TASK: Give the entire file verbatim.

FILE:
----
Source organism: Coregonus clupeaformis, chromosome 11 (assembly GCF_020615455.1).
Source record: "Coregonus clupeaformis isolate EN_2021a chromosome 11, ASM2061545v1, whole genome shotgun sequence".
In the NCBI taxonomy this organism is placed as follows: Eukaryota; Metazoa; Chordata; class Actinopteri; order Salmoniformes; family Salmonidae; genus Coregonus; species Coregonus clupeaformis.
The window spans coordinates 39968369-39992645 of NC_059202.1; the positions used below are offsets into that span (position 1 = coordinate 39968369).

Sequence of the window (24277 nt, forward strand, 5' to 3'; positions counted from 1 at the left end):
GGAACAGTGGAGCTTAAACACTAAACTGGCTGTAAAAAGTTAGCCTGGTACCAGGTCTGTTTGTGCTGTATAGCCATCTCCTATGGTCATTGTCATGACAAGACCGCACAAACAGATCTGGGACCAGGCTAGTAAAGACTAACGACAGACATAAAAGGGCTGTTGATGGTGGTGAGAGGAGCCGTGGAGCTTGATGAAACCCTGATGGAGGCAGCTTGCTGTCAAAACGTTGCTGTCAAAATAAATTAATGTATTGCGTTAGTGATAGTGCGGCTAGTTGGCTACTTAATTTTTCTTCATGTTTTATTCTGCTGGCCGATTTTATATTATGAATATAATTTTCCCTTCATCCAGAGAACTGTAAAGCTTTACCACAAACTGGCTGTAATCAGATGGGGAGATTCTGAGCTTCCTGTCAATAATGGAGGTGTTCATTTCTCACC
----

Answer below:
Source organism: Coregonus clupeaformis, chromosome 11 (assembly GCF_020615455.1).
Source record: "Coregonus clupeaformis isolate EN_2021a chromosome 11, ASM2061545v1, whole genome shotgun sequence".
In the NCBI taxonomy this organism is placed as follows: Eukaryota; Metazoa; Chordata; class Actinopteri; order Salmoniformes; family Salmonidae; genus Coregonus; species Coregonus clupeaformis.
The window spans coordinates 39968369-39992645 of NC_059202.1; the positions used below are offsets into that span (position 1 = coordinate 39968369).

Sequence of the window (24277 nt, forward strand, 5' to 3'; positions counted from 1 at the left end):
GGAACAGTGGAGCTTAAACACTAAACTGGCTGTAAAAAGTTAGCCTGGTACCAGGTCTGTTTGTGCTGTATAGCCATCTCCTATGGTCATTGTCATGACAAGACCGCACAAACAGATCTGGGACCAGGCTAGTAAAGACTAACGACAGACATAAAAGGGCTGTTGATGGTGGTGAGAGGAGCCGTGGAGCTTGATGAAACCCTGATGGAGGCAGCTTGCTGTCAAAACGTTGCTGTCAAAATAAATTAATGTATTGCGTTAGTGATAGTGCGGCTAGTTGGCTACTTAATTTTTCTTCATGTTTTATTCTGCTGGCCGATTTTATATTATGAATATAATTTTCCCTTCATCCAGAGAACTGTAAAGCTTTACCACAAACTGGCTGTAATCAGATGGGGAGATTCTGAGCTTCCTGTCAATAATGGAGGTGTTCATTTCTCACC